A few class IV and one class V rapids made for an exciting day 🙂
Kyle cliff jumping in the river.
There are ample rough camping opportunities around the Fu. We snagged this spot by the river and feasted on dutch oven mac & cheese.
We couldn’t resist the draw of the blue water and sunny skies on our way out of town, taking the opportunity for some sunbathing and fishing. Aron needed to up the stakes by taking a leap of the rock wall above the river.
Camp west coast – Washington, Oregon and California …
Surrounded by class IV and V rapids Aron demonstrated perfect diving form and balls of steal. We concluded a mark of 9.5. Just half a point shy of perfect score for his hair being a little off while flying.
Little fishy in my belly!
On our way further south along the Carretera, we had a chance encounter with Micki and Eric (Southern Tip Trip) making their way north. It’s a very small world.
I want to clarify something. What George and I have been up to is not a vacation, it’s a lifestyle choice. We thank our lucky stars most days for the opportunity to explore, but we’re not lounging around every day either. Whatever you are up to, it seems to be human nature to keep busy and find new things to stress about. For us there is the daily routine of packing/unpacking, making meals on the tailgate and hours/days spent working through the laundry list of things to fix on the truck, planning what the heck we’re going to do next, and more recently shipping the truck home.
So, sometimes it is nice to have a tiny break from the ever present feeling to move on to the next thing. When George and I got settled in Pucón Chile, I think we both took a big sigh of relief. There was water, sun, sushi, many barbecued dinners and most of all great time hanging with los Juntos!
Happy New 2014!
George gives my sweater a go
Big boy food
After the holidays, we backtracked a little to visit Conguillo National Park in Chile known for the very active Volcan Llaima which erupted in 2008 and the Monkey Puzzle Tree (Araucaria Araucana). I didn’t really think about the curious name of the tree until arriving in Conguillo. One look at the tree and it is clear that any monkey that attempted to climb one would be puzzled by the spiky branches.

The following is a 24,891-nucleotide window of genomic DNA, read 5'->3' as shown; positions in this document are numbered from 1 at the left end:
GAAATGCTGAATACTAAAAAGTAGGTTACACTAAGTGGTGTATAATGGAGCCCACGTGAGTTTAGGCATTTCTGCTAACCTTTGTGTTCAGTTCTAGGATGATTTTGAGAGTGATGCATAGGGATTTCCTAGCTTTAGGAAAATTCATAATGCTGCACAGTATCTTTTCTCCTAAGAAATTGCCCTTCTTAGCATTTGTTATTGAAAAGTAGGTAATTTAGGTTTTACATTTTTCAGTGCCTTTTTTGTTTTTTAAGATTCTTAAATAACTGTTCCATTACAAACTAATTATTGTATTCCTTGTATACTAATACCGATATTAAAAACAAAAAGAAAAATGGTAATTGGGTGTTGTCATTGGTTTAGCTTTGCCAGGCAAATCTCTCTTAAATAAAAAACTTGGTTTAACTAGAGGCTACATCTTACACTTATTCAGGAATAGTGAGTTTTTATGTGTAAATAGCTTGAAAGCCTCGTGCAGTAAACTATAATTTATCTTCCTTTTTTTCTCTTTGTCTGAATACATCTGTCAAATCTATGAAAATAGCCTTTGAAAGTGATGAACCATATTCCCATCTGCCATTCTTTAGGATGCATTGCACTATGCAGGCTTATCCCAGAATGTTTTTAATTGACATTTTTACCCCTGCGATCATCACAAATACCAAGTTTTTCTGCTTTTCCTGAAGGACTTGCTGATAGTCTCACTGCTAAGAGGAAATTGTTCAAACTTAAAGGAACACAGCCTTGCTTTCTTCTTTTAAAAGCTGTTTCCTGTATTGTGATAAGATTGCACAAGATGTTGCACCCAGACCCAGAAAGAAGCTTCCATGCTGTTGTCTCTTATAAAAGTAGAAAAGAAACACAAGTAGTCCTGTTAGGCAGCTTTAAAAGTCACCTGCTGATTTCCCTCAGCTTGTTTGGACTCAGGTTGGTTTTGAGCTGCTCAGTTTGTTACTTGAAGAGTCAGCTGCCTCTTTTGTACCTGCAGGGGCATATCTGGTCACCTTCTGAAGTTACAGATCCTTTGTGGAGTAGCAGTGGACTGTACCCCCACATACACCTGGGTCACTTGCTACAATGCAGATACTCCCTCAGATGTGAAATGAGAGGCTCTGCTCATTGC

Monkey Puzzle Tree
The park was simply outstanding though with lakes, great camping and wonderful hikes.
George wanted me to walk out further onto the snow. Hmm.
Continually driving with someone means that you quickly exhaust your preferred available music and start to explore the underbelly of each other’s tastes. We made it to deep into the bowels of George’s musical tastes on our second night in Conguillo. As I prepared dinner, he selected some Megadeath which made me want to scratch my eyeballs out. I vetoed metal in the car after that night.
I think this is the point that we started to rely heavily on podcasts to get us through the long drives. Podcasts were a very welcome change because we were heading to the beginning of the Carreera Austral and 770 miles of mostly gravel road.
Our days were numbered. George and I enjoy one another’s company, but the idea of spending Christmas alone was depressing. Enter Southern Tip Trip – the three sprinters were parked in Pucon at the heart of Chile’s Lakes District, so we accepted the few days we had to explore Valparaiso and Santiago before Christmas.
Taking Ruta 7 from Mendoza toward Chile took us pass the impressive 6,962 meter Aconcagua (highest mountain in the americas) and the “Inca Bridge”.
The “Inca Bridge”
Valparaiso sits on the coast of Chile and is known for it’s vibrant neighborhoods rising up on the hilltops of the city. The plan was simple – take in the neighborhood scene and eat some sushi. I had a hankering for sushi that needed to be tended to. As you work your way up hill into the neighborhoods, I was once again reminded why I let George do all the driving. Negotiating the narrow steep streets takes finesse in an overloaded pickup with a tricky gas pedal. Once on foot, we began a food and drink crawl, sustained by artisan beer and local wines.
A look up into the hills
The aftermath of our first sushi meal in a year
We balanced the extravagance with yet another night spent in the parking lot of a gas station, a surprisingly typical thing to do in Argentina and Chile.
In the morning, we braved the Christmas crowds on the streets of Santiago to experience the very large and well-stocked fish market. I’ve noticed that it is usually a small detail or moment that really sticks with me after visiting some place. For George, one of the memories of Santiago from a visit in 2010 was of steak size mussels at the fish market. I generally eat mussels and think they are delicious, but the idea of taking fork and steak knife to one rather turned my stomach.
At the fish market in Santiago, the mussels turned out to be a little smaller than George recalled (maybe off season?), and I was able to enjoy our wonderful fish lunch in the depths of the market without being disturbed by visions of giant mussels chasing me pac man style.
Fortified with a seafood lunch, we started heading south again towards a Christmas celebration with new friends.